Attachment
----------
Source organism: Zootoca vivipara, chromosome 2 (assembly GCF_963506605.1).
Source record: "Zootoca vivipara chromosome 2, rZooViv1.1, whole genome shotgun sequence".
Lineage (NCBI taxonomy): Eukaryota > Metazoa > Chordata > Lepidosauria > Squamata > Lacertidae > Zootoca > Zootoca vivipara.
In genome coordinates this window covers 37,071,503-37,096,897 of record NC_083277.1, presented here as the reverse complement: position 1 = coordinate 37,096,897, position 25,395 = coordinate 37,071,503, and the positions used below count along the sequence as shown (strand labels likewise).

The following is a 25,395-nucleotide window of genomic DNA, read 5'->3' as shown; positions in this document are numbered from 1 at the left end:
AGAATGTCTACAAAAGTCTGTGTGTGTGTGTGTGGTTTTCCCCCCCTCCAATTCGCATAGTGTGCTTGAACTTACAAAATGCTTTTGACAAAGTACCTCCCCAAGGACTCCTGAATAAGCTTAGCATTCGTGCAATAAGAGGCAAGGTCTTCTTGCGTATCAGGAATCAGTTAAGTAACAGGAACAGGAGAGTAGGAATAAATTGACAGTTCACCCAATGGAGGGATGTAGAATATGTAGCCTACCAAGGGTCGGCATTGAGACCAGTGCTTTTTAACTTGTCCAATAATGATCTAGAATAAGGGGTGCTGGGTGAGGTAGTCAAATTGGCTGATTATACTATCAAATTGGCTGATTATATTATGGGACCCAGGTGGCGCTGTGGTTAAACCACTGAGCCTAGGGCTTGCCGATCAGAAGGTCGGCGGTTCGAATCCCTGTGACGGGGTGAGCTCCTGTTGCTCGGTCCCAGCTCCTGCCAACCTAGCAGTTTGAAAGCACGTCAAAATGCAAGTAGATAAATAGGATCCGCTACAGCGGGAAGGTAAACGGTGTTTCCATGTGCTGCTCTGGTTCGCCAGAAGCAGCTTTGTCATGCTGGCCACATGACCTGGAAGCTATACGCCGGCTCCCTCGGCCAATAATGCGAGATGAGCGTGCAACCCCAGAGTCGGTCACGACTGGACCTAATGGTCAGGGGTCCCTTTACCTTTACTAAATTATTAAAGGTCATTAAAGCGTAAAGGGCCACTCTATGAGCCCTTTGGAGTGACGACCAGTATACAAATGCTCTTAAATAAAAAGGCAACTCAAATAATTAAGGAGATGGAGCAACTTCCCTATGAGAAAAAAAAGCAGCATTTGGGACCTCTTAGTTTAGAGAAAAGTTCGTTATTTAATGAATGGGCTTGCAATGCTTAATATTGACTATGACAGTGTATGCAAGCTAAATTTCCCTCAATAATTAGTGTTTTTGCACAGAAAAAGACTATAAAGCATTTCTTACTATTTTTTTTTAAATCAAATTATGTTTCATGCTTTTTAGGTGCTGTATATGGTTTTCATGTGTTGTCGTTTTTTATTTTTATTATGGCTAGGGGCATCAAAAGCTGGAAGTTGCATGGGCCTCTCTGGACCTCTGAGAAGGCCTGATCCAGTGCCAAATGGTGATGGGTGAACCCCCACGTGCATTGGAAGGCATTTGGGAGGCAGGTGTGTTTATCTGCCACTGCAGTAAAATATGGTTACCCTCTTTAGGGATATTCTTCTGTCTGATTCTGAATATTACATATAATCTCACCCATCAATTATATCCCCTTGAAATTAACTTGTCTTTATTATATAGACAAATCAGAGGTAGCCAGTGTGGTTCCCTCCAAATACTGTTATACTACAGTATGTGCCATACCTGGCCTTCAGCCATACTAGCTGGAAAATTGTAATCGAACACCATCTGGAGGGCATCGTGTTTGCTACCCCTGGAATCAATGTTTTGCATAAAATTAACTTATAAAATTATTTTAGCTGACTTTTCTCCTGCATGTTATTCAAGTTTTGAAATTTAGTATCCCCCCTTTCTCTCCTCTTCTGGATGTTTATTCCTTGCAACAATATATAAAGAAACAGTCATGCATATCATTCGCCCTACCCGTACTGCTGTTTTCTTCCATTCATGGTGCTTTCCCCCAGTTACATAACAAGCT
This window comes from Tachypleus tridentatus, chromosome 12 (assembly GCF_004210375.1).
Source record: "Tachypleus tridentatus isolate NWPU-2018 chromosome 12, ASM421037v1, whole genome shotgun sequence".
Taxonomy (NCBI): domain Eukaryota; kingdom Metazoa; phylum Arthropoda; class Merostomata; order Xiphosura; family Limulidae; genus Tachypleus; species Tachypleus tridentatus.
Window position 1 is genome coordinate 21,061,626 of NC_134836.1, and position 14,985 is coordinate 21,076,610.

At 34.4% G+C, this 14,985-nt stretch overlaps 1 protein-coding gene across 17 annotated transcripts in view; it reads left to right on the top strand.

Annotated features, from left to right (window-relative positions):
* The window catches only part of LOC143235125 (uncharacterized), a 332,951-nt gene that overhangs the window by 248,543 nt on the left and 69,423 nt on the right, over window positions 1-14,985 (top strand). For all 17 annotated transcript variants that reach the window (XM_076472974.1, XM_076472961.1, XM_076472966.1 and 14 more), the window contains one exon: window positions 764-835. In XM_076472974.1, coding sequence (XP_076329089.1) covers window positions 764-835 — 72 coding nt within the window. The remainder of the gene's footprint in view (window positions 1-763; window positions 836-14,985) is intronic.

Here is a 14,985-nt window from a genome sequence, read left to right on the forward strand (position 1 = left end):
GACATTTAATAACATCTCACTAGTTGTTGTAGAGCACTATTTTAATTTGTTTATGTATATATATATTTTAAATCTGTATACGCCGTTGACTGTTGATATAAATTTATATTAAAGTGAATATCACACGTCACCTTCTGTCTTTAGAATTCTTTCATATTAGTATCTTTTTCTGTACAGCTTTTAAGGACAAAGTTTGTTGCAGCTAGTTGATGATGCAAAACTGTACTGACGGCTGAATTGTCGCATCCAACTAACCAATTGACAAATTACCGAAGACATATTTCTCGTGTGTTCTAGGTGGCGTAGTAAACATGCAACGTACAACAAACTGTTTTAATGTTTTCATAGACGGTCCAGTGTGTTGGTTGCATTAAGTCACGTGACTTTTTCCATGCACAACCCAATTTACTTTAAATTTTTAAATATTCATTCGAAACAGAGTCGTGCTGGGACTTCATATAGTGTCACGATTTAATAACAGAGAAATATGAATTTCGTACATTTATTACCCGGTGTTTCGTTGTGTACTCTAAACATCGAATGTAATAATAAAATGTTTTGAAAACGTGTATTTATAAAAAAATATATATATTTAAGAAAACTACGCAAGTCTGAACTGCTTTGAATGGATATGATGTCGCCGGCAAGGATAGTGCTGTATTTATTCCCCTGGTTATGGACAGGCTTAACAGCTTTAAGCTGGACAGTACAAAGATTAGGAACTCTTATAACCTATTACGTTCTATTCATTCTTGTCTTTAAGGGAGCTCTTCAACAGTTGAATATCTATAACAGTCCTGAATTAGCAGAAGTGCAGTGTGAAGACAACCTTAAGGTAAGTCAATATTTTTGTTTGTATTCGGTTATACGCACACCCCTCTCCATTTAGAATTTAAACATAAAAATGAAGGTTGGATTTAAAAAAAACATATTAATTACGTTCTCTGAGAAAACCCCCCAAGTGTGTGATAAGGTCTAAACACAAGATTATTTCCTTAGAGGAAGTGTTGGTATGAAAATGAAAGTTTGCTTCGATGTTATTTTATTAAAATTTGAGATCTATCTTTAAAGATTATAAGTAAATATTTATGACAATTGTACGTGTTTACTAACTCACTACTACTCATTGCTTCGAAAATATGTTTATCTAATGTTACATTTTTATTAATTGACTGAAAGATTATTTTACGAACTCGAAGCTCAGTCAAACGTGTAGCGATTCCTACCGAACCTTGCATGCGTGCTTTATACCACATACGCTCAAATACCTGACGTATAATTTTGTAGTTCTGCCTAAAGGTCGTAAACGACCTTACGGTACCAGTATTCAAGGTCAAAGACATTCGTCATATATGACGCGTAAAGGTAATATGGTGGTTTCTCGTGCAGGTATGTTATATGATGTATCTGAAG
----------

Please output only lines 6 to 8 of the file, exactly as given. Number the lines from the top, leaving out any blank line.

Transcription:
AGAATGTCTACAAAAGTCTGTGTGTGTGTGTGTGGTTTTCCCCCCCTCCAATTCGCATAGTGTGCTTGAACTTACAAAATGCTTTTGACAAAGTACCTCCCCAAGGACTCCTGAATAAGCTTAGCATTCGTGCAATAAGAGGCAAGGTCTTCTTGCGTATCAGGAATCAGTTAAGTAACAGGAACAGGAGAGTAGGAATAAATTGACAGTTCACCCAATGGAGGGATGTAGAATATGTAGCCTACCAAGGGTCGGCATTGAGACCAGTGCTTTTTAACTTGTCCAATAATGATCTAGAATAAGGGGTGCTGGGTGAGGTAGTCAAATTGGCTGATTATACTATCAAATTGGCTGATTATATTATGGGACCCAGGTGGCGCTGTGGTTAAACCACTGAGCCTAGGGCTTGCCGATCAGAAGGTCGGCGGTTCGAATCCCTGTGACGGGGTGAGCTCCTGTTGCTCGGTCCCAGCTCCTGCCAACCTAGCAGTTTGAAAGCACGTCAAAATGCAAGTAGATAAATAGGATCCGCTACAGCGGGAAGGTAAACGGTGTTTCCATGTGCTGCTCTGGTTCGCCAGAAGCAGCTTTGTCATGCTGGCCACATGACCTGGAAGCTATACGCCGGCTCCCTCGGCCAATAATGCGAGATGAGCGTGCAACCCCAGAGTCGGTCACGACTGGACCTAATGGTCAGGGGTCCCTTTACCTTTACTAAATTATTAAAGGTCATTAAAGCGTAAAGGGCCACTCTATGAGCCCTTTGGAGTGACGACCAGTATACAAATGCTCTTAAATAAAAAGGCAACTCAAATAATTAAGGAGATGGAGCAACTTCCCTATGAGAAAAAAAAGCAGCATTTGGGACCTCTTAGTTTAGAGAAAAGTTCGTTATTTAATGAATGGGCTTGCAATGCTTAATATTGACTATGACAGTGTATGCAAGCTAAATTTCCCTCAATAATTAGTGTTTTTGCACAGAAAAAGACTATAAAGCATTTCTTACTATTTTTTTTTAAATCAAATTATGTTTCATGCTTTTTAGGTGCTGTATATGGTTTTCATGTGTTGTCGTTTTTTATTTTTATTATGGCTAGGGGCATCAAAAGCTGGAAGTTGCATGGGCCTCTCTGGACCTCTGAGAAGGCCTGATCCAGTGCCAAATGGTGATGGGTGAACCCCCACGTGCATTGGAAGGCATTTGGGAGGCAGGTGTGTTTATCTGCCACTGCAGTAAAATATGGTTACCCTCTTTAGGGATATTCTTCTGTCTGATTCTGAATATTACATATAATCTCACCCATCAATTATATCCCCTTGAAATTAACTTGTCTTTATTATATAGACAAATCAGAGGTAGCCAGTGTGGTTCCCTCCAAATACTGTTATACTACAGTATGTGCCATACCTGGCCTTCAGCCATACTAGCTGGAAAATTGTAATCGAACACCATCTGGAGGGCATCGTGTTTGCTACCCCTGGAATCAATGTTTTGCATAAAATTAACTTATAAAATTATTTTAGCTGACTTTTCTCCTGCATGTTATTCAAGTTTTGAAATTTAGTATCCCCCCTTTCTCTCCTCTTCTGGATGTTTATTCCTTGCAACAATATATAAAGAAACAGTCATGCATATCATTCGCCCTACCCGTACTGCTGTTTTCTTCCATTCATGGTGCTTTCCCCCAGTTACATAACAAGCT
This window comes from Tachypleus tridentatus, chromosome 12 (assembly GCF_004210375.1).
Source record: "Tachypleus tridentatus isolate NWPU-2018 chromosome 12, ASM421037v1, whole genome shotgun sequence".